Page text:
Karr said "they" are "a faction" including Simone and Selectman Alex McCurdy who don't see eye to eye with the majority of selectmen on various issues.

"The core group talks a lot," making it appear that Littleton is politically divided, Karr said. But, in the town election, Karr said, the "silent majority" -- the majority of voters who aren't as involved in town politics -- made it clear that the group's view didn't represent theirs, he said.

"(The voters) saw what they are all about," Karr said. "The silent majority came out to vote and spoke."

The real winner of the night was Melissa Hebert, a political newcomer who topped the selectmen's race with 1,164 votes, 152 more votes than for Karr. Hebert believes that being neutral helped her win. Karr said, though, that he and Hebert shared supporters.

"My supporters supported Melissa, and Melissa's supporters supported me," Karr said.

THE NEWEST member of the Chelmsford Planning Board is Jeff Apostolakes, a Town Meeting representative. He takes the place of Bob Joyce, who resigned his seat when he was elected selectman last month.

Apostolakes, who served as a Planning Board alternate, was the unanimous choice of the Board of Selectmen and other members of the Planning Board last week.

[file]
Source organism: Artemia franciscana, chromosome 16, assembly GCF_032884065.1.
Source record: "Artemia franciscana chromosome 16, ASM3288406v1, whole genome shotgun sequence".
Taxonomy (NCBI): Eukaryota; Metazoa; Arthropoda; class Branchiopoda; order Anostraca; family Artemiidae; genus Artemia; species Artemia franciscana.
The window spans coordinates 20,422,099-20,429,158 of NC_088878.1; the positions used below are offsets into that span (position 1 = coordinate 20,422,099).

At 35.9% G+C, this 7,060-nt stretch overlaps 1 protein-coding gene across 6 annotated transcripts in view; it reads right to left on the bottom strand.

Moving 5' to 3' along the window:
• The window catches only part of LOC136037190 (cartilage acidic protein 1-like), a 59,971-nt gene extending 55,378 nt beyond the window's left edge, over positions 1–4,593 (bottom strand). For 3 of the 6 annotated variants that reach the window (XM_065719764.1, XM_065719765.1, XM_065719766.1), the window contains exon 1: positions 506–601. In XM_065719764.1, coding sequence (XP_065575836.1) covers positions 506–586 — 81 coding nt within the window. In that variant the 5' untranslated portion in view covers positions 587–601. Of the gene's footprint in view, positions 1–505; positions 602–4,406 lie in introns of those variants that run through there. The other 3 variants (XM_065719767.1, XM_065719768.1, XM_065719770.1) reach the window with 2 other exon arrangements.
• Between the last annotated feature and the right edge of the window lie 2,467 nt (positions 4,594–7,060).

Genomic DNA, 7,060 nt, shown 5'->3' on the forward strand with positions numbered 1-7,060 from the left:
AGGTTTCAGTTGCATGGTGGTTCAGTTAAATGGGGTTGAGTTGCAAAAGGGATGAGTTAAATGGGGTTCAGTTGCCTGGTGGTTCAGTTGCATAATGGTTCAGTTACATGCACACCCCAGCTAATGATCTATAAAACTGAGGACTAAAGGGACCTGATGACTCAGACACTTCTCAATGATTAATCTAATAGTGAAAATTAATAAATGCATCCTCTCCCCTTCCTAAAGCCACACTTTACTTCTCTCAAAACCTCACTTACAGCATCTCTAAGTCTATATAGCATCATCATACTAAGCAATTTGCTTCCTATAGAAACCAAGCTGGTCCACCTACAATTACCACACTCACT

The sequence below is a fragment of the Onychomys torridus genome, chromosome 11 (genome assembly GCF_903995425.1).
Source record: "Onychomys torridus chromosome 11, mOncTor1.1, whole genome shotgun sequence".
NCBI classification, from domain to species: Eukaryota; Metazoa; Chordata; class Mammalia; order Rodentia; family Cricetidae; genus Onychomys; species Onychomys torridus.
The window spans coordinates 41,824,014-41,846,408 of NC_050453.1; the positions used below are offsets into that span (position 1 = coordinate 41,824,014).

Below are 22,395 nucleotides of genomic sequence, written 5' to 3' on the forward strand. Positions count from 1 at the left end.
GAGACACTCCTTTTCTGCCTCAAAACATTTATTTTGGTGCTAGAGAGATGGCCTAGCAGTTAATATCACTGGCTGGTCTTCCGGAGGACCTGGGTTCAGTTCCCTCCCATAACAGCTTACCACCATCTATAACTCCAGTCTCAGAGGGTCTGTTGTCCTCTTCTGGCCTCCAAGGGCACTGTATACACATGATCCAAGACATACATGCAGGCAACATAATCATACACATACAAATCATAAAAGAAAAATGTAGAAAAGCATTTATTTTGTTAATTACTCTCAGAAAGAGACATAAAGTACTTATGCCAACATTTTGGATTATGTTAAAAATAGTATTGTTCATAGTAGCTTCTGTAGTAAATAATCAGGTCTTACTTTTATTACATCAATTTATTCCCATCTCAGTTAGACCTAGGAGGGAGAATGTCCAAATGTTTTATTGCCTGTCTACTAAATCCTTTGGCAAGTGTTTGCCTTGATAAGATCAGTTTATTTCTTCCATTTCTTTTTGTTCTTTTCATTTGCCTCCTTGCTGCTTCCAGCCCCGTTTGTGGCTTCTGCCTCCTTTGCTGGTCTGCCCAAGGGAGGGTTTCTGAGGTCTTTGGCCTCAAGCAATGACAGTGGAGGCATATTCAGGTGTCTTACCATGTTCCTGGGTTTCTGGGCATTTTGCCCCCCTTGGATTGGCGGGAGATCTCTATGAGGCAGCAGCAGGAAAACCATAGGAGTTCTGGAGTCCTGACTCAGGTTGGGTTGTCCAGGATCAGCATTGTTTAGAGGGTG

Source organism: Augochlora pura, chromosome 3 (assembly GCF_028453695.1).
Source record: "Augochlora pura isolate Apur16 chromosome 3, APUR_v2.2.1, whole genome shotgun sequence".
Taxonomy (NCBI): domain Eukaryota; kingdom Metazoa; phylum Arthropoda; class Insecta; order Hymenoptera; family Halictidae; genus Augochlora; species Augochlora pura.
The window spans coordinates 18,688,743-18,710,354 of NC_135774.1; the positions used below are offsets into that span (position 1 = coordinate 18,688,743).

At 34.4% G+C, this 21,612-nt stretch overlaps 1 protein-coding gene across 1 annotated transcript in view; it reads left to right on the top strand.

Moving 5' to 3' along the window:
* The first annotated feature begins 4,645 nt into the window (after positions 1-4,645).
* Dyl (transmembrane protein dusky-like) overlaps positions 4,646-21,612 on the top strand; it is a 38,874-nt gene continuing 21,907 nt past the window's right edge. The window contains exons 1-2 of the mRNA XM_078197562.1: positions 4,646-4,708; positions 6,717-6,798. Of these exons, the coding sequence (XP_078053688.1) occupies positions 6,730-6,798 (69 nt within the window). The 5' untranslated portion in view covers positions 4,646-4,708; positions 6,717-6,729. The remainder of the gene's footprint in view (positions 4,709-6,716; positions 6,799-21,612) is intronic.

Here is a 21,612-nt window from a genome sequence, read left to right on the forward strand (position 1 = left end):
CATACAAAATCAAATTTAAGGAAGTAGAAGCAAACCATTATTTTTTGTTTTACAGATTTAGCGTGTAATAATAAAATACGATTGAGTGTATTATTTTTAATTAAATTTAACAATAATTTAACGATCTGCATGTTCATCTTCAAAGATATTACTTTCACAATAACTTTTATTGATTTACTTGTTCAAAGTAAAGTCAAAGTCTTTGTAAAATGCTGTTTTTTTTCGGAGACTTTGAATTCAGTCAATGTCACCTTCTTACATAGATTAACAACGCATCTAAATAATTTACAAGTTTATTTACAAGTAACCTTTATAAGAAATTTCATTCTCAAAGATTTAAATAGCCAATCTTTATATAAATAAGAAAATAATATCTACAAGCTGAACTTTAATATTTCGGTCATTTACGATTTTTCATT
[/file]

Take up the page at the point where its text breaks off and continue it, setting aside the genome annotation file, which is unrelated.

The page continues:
WHICH TOWN departments and services do Chelmsford residents think most highly of?

The results of a recent survey show that police and fire get the highest marks -- the most scores of 1 on a 1-to-5 scale -- followed by the library and trash/recycling removal.

The lowest scores were given to traffic, pedestrian amenities like sidewalks, planning and the Town Manager's Office.

Services and departments overall did score well, with an average of 2.1 on the scale.

In a separate question about potential new services, the greatest portion of respondents called full-day kindergarten "a great idea." Only 5 percent of respondents said they'd pay a fee for full-day kindergarten, though. They were more likely to say they'd pay a fee for leaf-pickup service. People were least likely to be willing to pay a fee for extended library hours.

AFTER LEAVING the Middlesex District Attorney's Office in 2011 to spend a year in Ireland to finish his novel, Assistant District Attorney Sean Griffith is back with the DA's office.

Griffith, who won the 2008 Paul R. McLaughlin Community Activist Award, appears in Lowell District Court daily, supervising prosecutors.

Griffith, who is well liked among prosecutors and defense attorneys, seems to be a welcome addition to the Lowell team.

Contributing to The Column this week: Enterprise Editor Christopher Scott, Lyle Moran in Lowell, John Collins in Dracut, Katie Lannan in Tewksbury, Hiroko Sato in Littleton, Lisa Redmond in the courts, Rick Sobey in Billerica and Grant Welker in Chelmsford.